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Longshot Democratic gubernatorial candidate Aaron Lieberman called off his campaign Friday afternoon.
Lieberman, a former state legislator, was always given little chance of winning a primary contest against Secretary of State Katie Hobbs and former Nogales Mayor Marco Lopez. And after burning through most of the little cash he was able to raise on a television ad, his campaign fizzled out.
Lieberman trailed both Hobbs and Lopez in fundraising during the last quarter, and was left with $767,000 after April. He spent $500,000 on a last-ditch attempt for attention with his “dumpster fire” ad that took aim at both Hobbs and Republican candidate Kari Lake. But the ad included his campaign’s logo on the dumpster that was on fire, turning the ad into more of a punchline than an effective message to garner support.
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“I got into this race because I care deeply about the future of Arizona and I believe I have the skills and the experience needed to help make this great state even better as the next governor,” Lieberman said in a press release announcing the end of his campaign. He added that, while he no longer sees a path for himself to win, he will do whatever he can to make sure a Democrat will be on the Ninth Floor next year.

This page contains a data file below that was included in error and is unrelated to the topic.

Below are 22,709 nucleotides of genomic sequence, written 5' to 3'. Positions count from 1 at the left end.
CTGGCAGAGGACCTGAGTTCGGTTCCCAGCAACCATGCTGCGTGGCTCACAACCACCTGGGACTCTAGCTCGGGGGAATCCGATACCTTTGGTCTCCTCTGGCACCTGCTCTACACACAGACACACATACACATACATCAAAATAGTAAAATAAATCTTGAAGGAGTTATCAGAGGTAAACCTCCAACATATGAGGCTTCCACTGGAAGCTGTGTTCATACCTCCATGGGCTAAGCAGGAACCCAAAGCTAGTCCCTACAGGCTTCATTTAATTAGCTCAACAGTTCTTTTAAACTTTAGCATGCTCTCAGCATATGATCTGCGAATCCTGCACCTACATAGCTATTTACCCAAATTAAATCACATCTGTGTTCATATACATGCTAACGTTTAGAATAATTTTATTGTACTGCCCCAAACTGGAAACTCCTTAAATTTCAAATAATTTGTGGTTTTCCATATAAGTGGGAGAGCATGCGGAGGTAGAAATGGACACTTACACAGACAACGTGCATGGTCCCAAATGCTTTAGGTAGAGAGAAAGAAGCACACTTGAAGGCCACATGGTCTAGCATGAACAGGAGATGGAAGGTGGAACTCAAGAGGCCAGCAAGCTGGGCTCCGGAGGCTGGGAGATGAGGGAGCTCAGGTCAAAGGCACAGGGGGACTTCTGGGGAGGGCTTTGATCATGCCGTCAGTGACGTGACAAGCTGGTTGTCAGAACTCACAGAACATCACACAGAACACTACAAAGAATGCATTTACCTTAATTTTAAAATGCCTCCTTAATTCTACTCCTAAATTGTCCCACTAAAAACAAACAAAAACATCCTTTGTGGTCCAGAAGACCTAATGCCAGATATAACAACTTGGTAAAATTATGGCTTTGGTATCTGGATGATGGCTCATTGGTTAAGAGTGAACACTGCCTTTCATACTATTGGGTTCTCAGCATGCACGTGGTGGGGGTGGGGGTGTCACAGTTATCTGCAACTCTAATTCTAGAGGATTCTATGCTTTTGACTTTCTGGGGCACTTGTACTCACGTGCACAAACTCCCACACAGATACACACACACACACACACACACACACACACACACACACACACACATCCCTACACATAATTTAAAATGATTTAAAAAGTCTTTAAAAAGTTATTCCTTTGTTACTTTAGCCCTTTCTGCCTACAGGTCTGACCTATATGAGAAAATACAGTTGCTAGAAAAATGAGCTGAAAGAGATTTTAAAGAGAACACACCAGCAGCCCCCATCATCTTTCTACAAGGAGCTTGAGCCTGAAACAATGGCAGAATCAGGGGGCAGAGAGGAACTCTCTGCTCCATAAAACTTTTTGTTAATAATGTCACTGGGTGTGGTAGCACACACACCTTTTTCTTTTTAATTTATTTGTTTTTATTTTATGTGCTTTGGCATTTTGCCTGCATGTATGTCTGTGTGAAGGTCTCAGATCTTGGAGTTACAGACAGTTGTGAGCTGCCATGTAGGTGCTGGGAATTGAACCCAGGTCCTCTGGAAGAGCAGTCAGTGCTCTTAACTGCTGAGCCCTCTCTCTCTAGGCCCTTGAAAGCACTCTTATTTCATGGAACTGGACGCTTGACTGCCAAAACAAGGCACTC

“Ensuring that Kari Lake gets nowhere near the governor’s office will be a top priority of mine over the next few months,” Lieberman said.
Both Hobbs and Lopez thanked him for his participation in the race.
“I want to thank @aaron4az for his participation in this primary campaign and his service to our state as a legislator. I look forward to the fight ahead 一 as we all come together and stand up to those who are threatening our basic freedoms in Arizona,” Hobbs tweeted.
Lopez tweeted, “Aaron has been adamant that we need a governor who puts education and our working families first; one who’s not afraid to speak directly to the voters and speak out against hate and discrimination.”
Lieberman resigned from the state legislature last year after serving just three years in the House of Representatives representing areas in Phoenix, Scottsdale and Paradise Valley.
He dropped out with roughly two months to go before the Aug. 2 primary. Early voting begins on July 6 and independents and non party affiliated voters must request either a Democratic or Republican ballot in order to participate in the primary election.
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